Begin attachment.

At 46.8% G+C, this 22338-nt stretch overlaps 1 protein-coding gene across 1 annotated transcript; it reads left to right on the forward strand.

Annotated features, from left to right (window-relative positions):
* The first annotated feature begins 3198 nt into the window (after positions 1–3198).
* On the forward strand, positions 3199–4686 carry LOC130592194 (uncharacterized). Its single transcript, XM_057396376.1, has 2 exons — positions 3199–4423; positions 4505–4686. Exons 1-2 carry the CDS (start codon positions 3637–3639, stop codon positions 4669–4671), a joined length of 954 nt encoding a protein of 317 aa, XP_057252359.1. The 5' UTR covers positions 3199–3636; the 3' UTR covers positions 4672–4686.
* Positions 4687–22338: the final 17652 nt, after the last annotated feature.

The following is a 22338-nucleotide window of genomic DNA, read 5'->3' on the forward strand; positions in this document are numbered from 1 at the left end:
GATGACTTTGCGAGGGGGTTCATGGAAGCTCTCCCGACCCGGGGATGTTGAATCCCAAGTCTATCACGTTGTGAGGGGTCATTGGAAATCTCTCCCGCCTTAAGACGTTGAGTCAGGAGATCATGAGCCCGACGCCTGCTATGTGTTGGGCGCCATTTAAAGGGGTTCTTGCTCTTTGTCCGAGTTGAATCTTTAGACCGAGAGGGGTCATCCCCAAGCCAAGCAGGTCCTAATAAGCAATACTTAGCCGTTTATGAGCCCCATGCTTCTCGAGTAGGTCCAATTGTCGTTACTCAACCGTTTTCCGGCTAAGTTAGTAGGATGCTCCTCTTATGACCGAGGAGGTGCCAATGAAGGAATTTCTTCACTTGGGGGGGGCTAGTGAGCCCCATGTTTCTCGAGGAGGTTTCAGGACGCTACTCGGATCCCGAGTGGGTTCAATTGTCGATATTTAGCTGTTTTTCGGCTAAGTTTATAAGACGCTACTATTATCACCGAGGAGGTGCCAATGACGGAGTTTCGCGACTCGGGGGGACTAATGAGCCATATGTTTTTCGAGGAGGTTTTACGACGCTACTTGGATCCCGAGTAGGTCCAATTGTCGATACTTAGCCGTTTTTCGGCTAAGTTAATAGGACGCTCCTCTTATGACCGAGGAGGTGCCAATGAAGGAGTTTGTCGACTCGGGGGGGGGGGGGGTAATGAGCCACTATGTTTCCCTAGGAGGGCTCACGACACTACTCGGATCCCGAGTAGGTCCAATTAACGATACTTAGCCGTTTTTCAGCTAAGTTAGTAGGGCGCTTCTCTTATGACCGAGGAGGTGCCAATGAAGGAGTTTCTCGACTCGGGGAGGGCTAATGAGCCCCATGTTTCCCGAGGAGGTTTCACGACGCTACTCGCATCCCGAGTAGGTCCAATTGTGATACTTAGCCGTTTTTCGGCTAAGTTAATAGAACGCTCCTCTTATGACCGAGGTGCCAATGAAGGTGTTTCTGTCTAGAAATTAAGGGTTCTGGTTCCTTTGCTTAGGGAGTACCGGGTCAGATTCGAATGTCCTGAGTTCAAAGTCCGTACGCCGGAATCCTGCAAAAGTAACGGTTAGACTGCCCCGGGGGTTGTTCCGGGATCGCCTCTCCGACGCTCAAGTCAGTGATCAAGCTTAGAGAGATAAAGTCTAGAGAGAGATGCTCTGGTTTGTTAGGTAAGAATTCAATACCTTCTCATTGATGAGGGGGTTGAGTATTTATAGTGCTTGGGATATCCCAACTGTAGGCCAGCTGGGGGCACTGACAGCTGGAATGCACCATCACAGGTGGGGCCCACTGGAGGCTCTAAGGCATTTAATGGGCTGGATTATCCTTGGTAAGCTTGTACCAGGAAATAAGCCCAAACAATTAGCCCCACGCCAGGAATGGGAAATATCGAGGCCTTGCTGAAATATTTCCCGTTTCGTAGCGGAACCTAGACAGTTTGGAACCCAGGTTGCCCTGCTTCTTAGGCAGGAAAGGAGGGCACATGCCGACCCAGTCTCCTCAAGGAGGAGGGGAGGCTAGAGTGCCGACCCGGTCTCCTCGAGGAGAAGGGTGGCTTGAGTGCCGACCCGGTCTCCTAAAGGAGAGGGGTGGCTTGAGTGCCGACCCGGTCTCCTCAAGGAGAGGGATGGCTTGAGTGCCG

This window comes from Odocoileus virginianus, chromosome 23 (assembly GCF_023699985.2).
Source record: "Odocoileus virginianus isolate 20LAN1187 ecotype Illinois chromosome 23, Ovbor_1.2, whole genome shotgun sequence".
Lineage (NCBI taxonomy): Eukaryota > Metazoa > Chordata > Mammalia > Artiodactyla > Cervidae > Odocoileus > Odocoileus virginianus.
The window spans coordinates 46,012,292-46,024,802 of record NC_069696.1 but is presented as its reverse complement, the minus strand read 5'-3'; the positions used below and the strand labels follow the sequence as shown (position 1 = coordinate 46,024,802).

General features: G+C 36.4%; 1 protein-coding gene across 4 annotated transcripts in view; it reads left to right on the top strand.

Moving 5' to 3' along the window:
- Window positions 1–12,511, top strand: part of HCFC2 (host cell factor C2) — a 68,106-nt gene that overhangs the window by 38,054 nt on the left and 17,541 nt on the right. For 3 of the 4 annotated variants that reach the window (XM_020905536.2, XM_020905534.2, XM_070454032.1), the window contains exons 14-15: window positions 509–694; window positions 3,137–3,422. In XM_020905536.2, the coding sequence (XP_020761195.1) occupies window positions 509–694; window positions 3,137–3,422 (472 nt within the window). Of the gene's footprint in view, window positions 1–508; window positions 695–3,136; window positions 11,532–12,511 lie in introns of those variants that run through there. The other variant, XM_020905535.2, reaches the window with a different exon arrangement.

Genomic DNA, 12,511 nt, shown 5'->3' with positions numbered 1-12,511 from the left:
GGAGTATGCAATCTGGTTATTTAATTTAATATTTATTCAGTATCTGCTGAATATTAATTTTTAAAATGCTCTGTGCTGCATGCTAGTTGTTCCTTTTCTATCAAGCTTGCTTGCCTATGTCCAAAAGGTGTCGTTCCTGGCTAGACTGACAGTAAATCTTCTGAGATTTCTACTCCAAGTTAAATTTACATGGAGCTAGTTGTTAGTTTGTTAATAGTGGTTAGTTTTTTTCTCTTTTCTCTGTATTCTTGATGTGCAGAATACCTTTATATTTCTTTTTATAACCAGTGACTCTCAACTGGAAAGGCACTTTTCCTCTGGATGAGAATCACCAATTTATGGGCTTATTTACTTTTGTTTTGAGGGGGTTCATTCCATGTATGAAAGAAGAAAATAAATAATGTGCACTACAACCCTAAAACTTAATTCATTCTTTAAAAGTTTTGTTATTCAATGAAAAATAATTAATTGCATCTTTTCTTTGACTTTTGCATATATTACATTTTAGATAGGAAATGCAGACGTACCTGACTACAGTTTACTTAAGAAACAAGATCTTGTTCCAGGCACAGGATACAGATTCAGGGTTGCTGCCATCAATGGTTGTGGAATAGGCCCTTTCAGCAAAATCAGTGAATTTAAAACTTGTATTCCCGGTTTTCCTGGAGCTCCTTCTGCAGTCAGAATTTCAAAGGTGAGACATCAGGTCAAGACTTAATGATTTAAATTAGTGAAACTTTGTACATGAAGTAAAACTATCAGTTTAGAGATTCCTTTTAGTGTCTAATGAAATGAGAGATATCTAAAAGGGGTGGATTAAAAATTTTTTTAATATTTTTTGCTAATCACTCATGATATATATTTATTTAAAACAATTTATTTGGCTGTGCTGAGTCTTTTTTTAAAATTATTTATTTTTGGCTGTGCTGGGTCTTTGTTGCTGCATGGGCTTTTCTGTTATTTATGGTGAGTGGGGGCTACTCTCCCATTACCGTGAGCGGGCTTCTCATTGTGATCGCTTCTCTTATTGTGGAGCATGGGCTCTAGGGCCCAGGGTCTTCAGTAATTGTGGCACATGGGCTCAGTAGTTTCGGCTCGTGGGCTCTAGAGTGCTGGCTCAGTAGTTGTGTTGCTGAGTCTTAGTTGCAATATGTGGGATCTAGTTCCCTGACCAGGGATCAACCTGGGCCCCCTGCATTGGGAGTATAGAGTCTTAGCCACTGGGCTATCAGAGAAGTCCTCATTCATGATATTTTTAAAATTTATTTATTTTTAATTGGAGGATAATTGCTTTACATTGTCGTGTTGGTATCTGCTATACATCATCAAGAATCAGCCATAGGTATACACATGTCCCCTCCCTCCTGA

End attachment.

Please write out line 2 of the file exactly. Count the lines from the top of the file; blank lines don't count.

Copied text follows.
Annotated features, from left to right (window-relative positions):